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To bin or not to bin...


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Hi

These questions have probably been asked /answered a thousand times, but every time I search for “bin” I get posts about binoculars, so I’m going to ask anyway. 

What exactly is binning? I know it is something to do with combining pixels to make super pixels, but what is the aim? Improved sensitivity of the CCD at the expense of image size? To capture faint detail?

Should I be binning my subs? I normally get good 5 minute subs.  If so, which ones? Just RGB or narrowband too? What about Luminance ?

Would binning affect my processing in Pixinsight / do I need to do anything special when stacking images? Does it scale them automatically?

Cheers

Joe 

Ps I use a skywatcher 80ED and an Atik 414EX. 

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The main purpose of binning is to speed up imaging time.  You can capture the same amount of data in half the time with 2 x binning, but at the expense of resolution.  Yes you are right, I believe 4 pixels are combined together to form one large one.

Some never bin, but I guess they have copious dark skies, but for those of us who get restricted time to image or get to a darker location, I must admit I do bin most images, but only the colour component.  Luminance should never be binned as it is where you get the detail.  I also don't bin Ha for the same reason. 

Yes the images will be half the size of the non binned images, and they will need re-sizing before you can combine the filters.

Hope this has answered your question.

Carole 

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4 hours ago, carastro said:

By the way, you will need binned darks flats and bias to match your binned data. 

Carole 

Oh. Maybe not just a quick try it out then :p

Flats is a whole new topic - I got a flat box light panel for Christmas 2018. Never once used it.  Don't even know where to begin

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Flats are IMO the most important part of imaging as they remove dust and vignetting.  It is really difficult to process an image without flats being applied.

You have an Atik414.  Stick the light panel over the aperture without having moved the camera at all between taking of the images and taking of flats.  Capture VERY short subs getting the histogram approx 1/3 to 1/2 way across from the left.  Or if you have a reading on your software, aim for between 22,000 and 30,000 ADU.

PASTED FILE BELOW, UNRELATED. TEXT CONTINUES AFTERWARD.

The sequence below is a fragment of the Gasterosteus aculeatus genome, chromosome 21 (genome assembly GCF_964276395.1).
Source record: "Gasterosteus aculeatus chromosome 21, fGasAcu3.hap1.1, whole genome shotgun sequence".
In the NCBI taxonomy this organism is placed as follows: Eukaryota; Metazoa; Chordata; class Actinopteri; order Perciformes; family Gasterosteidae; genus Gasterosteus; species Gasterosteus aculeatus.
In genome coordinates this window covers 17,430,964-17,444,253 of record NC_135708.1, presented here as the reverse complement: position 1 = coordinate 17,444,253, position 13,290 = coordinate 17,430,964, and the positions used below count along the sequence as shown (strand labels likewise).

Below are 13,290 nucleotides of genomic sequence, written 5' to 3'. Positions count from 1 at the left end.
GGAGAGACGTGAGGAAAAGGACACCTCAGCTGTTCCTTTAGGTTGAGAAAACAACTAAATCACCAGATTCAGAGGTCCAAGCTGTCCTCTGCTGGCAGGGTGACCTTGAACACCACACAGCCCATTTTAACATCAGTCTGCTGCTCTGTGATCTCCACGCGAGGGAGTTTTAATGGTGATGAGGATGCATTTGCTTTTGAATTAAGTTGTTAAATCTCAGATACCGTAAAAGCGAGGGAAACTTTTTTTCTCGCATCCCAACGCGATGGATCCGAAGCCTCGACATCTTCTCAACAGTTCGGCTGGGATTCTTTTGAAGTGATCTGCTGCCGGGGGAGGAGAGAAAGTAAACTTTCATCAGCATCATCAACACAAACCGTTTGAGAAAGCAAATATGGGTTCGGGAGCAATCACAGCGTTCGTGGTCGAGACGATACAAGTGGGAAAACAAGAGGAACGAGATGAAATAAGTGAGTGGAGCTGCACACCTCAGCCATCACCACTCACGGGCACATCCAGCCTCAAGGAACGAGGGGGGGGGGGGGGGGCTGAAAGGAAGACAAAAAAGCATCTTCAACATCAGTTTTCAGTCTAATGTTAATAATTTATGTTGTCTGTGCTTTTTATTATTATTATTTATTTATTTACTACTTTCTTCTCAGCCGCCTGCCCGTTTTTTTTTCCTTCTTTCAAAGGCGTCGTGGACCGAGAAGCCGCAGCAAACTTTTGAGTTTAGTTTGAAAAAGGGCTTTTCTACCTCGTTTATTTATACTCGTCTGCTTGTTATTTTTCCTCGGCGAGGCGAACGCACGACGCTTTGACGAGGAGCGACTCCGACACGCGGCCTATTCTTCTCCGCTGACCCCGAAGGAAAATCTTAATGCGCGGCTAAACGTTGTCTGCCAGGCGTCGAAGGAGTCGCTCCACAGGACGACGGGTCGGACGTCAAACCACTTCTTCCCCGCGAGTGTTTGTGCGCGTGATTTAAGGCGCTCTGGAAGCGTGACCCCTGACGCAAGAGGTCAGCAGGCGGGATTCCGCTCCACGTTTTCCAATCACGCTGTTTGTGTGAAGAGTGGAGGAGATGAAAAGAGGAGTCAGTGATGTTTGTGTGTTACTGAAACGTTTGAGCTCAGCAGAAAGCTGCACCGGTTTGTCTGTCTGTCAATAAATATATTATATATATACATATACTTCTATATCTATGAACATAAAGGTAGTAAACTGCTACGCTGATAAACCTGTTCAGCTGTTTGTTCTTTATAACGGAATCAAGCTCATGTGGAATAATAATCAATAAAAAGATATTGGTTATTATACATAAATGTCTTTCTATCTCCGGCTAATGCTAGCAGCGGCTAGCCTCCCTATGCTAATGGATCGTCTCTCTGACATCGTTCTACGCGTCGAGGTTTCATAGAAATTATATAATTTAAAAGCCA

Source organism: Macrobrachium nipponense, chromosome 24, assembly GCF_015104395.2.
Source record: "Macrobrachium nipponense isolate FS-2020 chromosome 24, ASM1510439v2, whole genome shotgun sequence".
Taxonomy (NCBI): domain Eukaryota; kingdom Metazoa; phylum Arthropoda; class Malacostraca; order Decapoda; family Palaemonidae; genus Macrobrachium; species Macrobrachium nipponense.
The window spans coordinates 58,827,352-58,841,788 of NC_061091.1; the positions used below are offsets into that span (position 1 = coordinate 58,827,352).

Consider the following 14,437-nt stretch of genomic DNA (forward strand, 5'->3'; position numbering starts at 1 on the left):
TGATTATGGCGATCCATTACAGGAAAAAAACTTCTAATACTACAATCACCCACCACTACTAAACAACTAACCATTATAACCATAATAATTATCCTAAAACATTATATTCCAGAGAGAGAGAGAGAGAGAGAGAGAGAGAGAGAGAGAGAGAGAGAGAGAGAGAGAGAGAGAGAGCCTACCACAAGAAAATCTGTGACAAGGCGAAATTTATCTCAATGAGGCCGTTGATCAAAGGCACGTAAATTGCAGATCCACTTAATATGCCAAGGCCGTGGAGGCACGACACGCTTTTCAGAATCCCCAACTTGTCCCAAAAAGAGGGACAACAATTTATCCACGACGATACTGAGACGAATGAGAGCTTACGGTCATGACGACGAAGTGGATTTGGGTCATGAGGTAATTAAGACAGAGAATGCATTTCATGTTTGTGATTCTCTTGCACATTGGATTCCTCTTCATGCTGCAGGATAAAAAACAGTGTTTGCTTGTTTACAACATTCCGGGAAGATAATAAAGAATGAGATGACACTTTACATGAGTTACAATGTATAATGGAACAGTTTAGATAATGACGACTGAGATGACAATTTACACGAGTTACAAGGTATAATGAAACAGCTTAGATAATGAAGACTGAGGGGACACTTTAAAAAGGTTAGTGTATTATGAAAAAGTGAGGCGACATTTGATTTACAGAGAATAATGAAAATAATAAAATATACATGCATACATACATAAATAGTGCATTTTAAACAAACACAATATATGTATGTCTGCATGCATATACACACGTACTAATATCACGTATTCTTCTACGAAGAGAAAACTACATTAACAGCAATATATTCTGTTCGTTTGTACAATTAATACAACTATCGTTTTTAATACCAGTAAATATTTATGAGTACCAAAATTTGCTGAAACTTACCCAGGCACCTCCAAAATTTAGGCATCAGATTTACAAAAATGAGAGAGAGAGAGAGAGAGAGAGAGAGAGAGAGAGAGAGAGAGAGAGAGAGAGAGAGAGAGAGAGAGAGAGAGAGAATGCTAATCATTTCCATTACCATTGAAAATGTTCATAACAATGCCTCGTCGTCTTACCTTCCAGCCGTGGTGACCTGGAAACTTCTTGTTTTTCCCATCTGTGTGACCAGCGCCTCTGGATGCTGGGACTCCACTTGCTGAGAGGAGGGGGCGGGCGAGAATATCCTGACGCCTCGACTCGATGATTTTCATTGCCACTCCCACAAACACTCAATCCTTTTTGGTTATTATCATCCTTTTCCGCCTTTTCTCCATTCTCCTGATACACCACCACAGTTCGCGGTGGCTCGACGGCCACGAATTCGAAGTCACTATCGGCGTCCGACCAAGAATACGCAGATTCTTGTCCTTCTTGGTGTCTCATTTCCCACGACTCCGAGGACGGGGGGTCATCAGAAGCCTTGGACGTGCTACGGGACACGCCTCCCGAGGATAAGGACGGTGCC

If the light is too bright dim it down with layers of white paper or cloth.  If it is not bright enough, just take a fractionally longer sub.

HTH

Carole 

Edited by carastro
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42 minutes ago, carastro said:

Flats are IMO the most important part of imaging as they remove dust and vignetting.

Couldn't agree more (well, with the exception of the light frames of course 🙂).

When doing flats and bias frames remember they don't take long to do at all, so take lots of them to make a really decent master of each. 

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1 hour ago, carastro said:

Flats are IMO the most important part of imaging as they remove dust and vignetting.  It is really difficult to process an image without flats being applied.

You have an Atik414.  Stick the light panel over the aperture without having moved the camera at all between taking of the images and taking of flats.  Capture VERY short subs getting the histogram approx 1/3 to 1/2 way across from the left.  Or if you have a reading on your software, aim for between 22,000 and 30,000 ADU.

If the light is too bright dim it down with layers of white paper or cloth.  If it is not bright enough, just take a fractionally longer sub.

HTH

Carole 

Yeah - I just noticed a nasty great dust doughnut on my Leo triplet!